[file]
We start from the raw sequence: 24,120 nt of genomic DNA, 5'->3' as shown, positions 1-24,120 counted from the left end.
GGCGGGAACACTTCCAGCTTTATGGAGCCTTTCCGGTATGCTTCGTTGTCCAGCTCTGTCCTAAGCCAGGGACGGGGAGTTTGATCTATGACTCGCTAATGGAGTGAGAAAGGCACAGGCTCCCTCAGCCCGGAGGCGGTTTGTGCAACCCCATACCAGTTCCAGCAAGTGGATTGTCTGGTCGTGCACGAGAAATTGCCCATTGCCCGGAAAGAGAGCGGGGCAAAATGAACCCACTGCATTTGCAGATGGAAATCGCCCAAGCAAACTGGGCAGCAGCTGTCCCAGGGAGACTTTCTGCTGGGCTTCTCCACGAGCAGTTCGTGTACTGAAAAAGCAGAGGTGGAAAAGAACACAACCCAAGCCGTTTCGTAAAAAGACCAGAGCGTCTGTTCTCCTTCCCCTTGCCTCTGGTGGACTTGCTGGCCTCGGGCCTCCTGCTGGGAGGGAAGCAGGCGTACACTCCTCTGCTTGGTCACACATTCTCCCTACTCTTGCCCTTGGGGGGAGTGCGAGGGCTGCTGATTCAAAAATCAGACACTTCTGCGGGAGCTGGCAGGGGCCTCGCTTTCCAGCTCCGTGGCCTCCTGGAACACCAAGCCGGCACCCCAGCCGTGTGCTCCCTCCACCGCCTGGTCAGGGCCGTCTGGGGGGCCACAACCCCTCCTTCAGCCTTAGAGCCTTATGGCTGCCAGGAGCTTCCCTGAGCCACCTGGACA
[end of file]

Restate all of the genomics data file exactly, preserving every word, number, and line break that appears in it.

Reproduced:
We start from the raw sequence: 24,120 nt of genomic DNA, 5'->3' as shown, positions 1-24,120 counted from the left end.
GGCGGGAACACTTCCAGCTTTATGGAGCCTTTCCGGTATGCTTCGTTGTCCAGCTCTGTCCTAAGCCAGGGACGGGGAGTTTGATCTATGACTCGCTAATGGAGTGAGAAAGGCACAGGCTCCCTCAGCCCGGAGGCGGTTTGTGCAACCCCATACCAGTTCCAGCAAGTGGATTGTCTGGTCGTGCACGAGAAATTGCCCATTGCCCGGAAAGAGAGCGGGGCAAAATGAACCCACTGCATTTGCAGATGGAAATCGCCCAAGCAAACTGGGCAGCAGCTGTCCCAGGGAGACTTTCTGCTGGGCTTCTCCACGAGCAGTTCGTGTACTGAAAAAGCAGAGGTGGAAAAGAACACAACCCAAGCCGTTTCGTAAAAAGACCAGAGCGTCTGTTCTCCTTCCCCTTGCCTCTGGTGGACTTGCTGGCCTCGGGCCTCCTGCTGGGAGGGAAGCAGGCGTACACTCCTCTGCTTGGTCACACATTCTCCCTACTCTTGCCCTTGGGGGGAGTGCGAGGGCTGCTGATTCAAAAATCAGACACTTCTGCGGGAGCTGGCAGGGGCCTCGCTTTCCAGCTCCGTGGCCTCCTGGAACACCAAGCCGGCACCCCAGCCGTGTGCTCCCTCCACCGCCTGGTCAGGGCCGTCTGGGGGGCCACAACCCCTCCTTCAGCCTTAGAGCCTTATGGCTGCCAGGAGCTTCCCTGAGCCACCTGGACA